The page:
Guatemalan soldiers fly the national flag at Constitution Square in Guatemala City, in September 2019. With a new president in office, the country has the opportunity to change the media environment for the better. (AP/Oliver de Ros)

Trust deficit: About This Report

With a new president in office, Guatemala has the opportunity to reverse years of declining press freedom after the country’s journalists endured obstruction, legal harassment, orchestrated online attacks, and threats of violence. To win back trust, the administration will need to make a strong commitment to transparency and provide enough resources to combat impunity in attacks on the press. The country reaches this crossroads as the coronavirus pandemic raises the stakes for free-flowing information. A special report by the Committee to Protect Journalists.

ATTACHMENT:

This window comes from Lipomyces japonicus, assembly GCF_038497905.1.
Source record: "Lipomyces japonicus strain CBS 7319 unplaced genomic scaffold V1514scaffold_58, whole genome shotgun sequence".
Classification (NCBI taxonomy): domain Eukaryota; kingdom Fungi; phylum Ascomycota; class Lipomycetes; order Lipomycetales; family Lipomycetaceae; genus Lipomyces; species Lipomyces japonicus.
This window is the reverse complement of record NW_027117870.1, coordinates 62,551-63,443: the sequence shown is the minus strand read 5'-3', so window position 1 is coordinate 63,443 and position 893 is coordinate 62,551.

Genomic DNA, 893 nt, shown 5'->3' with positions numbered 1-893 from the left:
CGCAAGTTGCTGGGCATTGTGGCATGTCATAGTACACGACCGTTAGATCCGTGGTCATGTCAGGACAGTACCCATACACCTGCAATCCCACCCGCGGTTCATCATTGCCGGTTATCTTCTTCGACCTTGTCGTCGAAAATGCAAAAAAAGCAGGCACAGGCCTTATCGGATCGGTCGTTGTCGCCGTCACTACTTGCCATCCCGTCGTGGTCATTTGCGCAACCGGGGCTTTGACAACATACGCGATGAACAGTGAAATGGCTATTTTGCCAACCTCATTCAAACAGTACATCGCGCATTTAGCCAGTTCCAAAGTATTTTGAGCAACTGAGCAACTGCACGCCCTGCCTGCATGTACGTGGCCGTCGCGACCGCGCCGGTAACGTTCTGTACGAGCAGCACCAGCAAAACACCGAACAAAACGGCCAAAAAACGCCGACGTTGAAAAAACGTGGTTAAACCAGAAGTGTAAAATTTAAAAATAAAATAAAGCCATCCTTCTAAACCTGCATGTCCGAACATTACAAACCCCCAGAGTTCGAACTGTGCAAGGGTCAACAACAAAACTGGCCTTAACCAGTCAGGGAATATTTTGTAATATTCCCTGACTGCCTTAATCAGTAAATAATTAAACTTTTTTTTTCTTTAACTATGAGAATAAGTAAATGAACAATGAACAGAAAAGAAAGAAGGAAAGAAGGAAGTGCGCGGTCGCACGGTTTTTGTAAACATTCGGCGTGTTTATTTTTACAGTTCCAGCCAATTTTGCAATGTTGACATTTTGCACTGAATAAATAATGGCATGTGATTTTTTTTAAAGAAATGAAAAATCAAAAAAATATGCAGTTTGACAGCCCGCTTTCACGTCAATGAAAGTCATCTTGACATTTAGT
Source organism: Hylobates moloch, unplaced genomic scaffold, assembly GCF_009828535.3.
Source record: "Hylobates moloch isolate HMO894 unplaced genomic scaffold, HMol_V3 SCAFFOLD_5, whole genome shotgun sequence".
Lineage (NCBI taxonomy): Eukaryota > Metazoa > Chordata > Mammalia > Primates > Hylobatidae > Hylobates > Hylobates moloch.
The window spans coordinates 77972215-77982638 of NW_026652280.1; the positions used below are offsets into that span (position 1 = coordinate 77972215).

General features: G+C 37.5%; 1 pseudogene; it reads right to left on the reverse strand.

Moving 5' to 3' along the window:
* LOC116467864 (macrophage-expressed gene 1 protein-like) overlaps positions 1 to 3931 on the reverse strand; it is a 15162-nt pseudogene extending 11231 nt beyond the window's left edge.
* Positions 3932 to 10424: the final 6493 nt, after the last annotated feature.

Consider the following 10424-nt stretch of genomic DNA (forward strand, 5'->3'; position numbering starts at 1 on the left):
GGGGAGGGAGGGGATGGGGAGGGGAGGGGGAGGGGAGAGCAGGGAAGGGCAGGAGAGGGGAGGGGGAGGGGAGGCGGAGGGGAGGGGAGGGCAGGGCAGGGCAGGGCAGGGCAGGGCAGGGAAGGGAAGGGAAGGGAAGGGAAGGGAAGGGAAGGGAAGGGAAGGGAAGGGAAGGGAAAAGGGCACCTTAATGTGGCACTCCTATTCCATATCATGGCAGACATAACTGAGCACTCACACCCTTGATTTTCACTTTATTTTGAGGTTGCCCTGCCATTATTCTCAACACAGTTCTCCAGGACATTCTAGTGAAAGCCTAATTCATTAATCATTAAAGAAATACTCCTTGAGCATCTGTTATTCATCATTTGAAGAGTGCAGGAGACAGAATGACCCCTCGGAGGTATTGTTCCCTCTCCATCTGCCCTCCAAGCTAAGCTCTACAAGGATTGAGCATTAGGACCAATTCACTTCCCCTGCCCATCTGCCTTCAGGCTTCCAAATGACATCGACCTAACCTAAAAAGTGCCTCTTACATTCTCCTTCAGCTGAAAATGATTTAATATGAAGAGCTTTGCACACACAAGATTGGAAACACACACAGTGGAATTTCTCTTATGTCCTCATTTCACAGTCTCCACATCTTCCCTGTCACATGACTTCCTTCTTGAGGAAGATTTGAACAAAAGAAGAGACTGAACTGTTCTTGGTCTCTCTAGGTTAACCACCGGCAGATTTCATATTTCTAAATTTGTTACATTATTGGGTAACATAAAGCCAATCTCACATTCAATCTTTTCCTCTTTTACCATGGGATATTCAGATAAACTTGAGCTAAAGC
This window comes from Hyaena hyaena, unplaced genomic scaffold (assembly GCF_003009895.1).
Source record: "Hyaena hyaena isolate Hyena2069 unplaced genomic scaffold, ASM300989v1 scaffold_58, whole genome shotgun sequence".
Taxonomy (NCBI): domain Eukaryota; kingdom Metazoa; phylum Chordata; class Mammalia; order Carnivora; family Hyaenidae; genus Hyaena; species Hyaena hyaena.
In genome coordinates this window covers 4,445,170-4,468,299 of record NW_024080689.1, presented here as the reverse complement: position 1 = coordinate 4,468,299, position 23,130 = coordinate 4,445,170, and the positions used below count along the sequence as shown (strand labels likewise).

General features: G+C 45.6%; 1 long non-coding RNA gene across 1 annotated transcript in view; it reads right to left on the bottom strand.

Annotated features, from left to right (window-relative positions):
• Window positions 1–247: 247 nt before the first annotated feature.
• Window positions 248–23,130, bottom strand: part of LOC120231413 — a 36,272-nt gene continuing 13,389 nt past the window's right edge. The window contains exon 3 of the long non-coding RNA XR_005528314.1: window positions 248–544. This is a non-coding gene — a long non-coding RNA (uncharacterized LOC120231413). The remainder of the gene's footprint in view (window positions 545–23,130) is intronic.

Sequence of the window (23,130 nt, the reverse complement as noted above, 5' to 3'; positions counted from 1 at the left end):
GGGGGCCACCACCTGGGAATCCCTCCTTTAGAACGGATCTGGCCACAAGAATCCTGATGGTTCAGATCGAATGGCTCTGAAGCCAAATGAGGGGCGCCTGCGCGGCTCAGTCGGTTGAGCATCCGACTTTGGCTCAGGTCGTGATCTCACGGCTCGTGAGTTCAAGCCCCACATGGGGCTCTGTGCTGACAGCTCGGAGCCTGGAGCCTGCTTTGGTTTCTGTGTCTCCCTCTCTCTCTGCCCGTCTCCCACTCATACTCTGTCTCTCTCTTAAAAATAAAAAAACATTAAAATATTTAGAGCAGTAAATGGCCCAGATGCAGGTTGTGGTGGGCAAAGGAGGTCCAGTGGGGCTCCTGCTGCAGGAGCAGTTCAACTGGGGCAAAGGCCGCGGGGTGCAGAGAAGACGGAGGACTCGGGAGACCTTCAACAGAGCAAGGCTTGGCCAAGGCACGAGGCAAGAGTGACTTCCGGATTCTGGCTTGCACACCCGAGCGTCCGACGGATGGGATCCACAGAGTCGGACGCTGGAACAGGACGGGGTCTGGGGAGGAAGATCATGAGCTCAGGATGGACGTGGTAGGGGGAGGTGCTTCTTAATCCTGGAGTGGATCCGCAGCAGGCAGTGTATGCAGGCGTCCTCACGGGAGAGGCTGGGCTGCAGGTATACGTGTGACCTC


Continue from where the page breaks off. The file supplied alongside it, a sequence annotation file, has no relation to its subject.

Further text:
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This report was written by CPJ South and Central Americas Program Coordinator Natalie Southwick. CPJ Central America Correspondent Dánae Vílchez contributed reporting.

Prior to joining CPJ, Southwick was based in Bogotá, Colombia, where she was a member of Witness for Peace’s international accompaniment team, a reporting specialist with ACDI/VOCA’s Afro-Colombian and Indigenous program, and the editor of a website focused on Latin American news. Her work has appeared in the Boston Globe, the Chicago Reporter, InSight Crime, RioOnWatch, and elsewhere.

Vílchez is a Nicaraguan multimedia journalist who previously worked at the Nicaraguan independent news outlet Confidencial. Her work has appeared in the Washington Post, Newsweek, New Internationalist, and Aj+, among others.

This report is available in English and Español.